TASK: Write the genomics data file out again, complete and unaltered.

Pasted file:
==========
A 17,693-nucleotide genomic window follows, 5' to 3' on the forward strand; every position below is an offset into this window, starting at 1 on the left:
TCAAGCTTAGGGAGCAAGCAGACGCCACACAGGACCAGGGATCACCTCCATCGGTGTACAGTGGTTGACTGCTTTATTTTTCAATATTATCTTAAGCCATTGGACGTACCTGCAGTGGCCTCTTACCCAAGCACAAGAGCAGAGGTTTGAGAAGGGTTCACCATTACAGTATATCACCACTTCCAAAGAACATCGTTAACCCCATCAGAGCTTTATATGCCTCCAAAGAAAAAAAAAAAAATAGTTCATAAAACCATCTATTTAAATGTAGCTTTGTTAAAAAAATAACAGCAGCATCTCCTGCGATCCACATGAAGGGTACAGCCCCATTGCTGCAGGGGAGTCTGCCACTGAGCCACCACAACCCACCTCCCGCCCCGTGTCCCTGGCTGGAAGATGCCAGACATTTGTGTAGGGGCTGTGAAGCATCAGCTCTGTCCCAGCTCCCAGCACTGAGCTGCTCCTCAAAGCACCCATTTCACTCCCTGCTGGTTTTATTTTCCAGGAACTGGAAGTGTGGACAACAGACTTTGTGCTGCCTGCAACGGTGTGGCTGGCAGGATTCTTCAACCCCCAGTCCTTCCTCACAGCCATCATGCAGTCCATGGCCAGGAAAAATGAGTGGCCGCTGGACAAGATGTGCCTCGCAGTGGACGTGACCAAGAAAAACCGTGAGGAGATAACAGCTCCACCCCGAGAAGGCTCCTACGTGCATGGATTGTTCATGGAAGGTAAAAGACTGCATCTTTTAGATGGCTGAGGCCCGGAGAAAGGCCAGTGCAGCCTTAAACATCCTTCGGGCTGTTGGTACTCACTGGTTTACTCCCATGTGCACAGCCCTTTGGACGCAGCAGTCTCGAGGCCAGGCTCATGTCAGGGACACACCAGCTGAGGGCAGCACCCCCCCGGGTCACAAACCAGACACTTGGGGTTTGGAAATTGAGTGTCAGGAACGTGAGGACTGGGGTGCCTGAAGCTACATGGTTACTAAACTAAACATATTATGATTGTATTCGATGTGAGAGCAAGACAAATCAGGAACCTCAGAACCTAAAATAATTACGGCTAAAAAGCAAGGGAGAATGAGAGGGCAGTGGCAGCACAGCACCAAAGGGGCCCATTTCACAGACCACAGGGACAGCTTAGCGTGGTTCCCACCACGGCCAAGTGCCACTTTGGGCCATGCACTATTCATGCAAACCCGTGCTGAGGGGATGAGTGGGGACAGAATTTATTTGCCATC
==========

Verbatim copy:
A 17,693-nucleotide genomic window follows, 5' to 3' on the forward strand; every position below is an offset into this window, starting at 1 on the left:
TCAAGCTTAGGGAGCAAGCAGACGCCACACAGGACCAGGGATCACCTCCATCGGTGTACAGTGGTTGACTGCTTTATTTTTCAATATTATCTTAAGCCATTGGACGTACCTGCAGTGGCCTCTTACCCAAGCACAAGAGCAGAGGTTTGAGAAGGGTTCACCATTACAGTATATCACCACTTCCAAAGAACATCGTTAACCCCATCAGAGCTTTATATGCCTCCAAAGAAAAAAAAAAAAATAGTTCATAAAACCATCTATTTAAATGTAGCTTTGTTAAAAAAATAACAGCAGCATCTCCTGCGATCCACATGAAGGGTACAGCCCCATTGCTGCAGGGGAGTCTGCCACTGAGCCACCACAACCCACCTCCCGCCCCGTGTCCCTGGCTGGAAGATGCCAGACATTTGTGTAGGGGCTGTGAAGCATCAGCTCTGTCCCAGCTCCCAGCACTGAGCTGCTCCTCAAAGCACCCATTTCACTCCCTGCTGGTTTTATTTTCCAGGAACTGGAAGTGTGGACAACAGACTTTGTGCTGCCTGCAACGGTGTGGCTGGCAGGATTCTTCAACCCCCAGTCCTTCCTCACAGCCATCATGCAGTCCATGGCCAGGAAAAATGAGTGGCCGCTGGACAAGATGTGCCTCGCAGTGGACGTGACCAAGAAAAACCGTGAGGAGATAACAGCTCCACCCCGAGAAGGCTCCTACGTGCATGGATTGTTCATGGAAGGTAAAAGACTGCATCTTTTAGATGGCTGAGGCCCGGAGAAAGGCCAGTGCAGCCTTAAACATCCTTCGGGCTGTTGGTACTCACTGGTTTACTCCCATGTGCACAGCCCTTTGGACGCAGCAGTCTCGAGGCCAGGCTCATGTCAGGGACACACCAGCTGAGGGCAGCACCCCCCCGGGTCACAAACCAGACACTTGGGGTTTGGAAATTGAGTGTCAGGAACGTGAGGACTGGGGTGCCTGAAGCTACATGGTTACTAAACTAAACATATTATGATTGTATTCGATGTGAGAGCAAGACAAATCAGGAACCTCAGAACCTAAAATAATTACGGCTAAAAAGCAAGGGAGAATGAGAGGGCAGTGGCAGCACAGCACCAAAGGGGCCCATTTCACAGACCACAGGGACAGCTTAGCGTGGTTCCCACCACGGCCAAGTGCCACTTTGGGCCATGCACTATTCATGCAAACCCGTGCTGAGGGGATGAGTGGGGACAGAATTTATTTGCCATC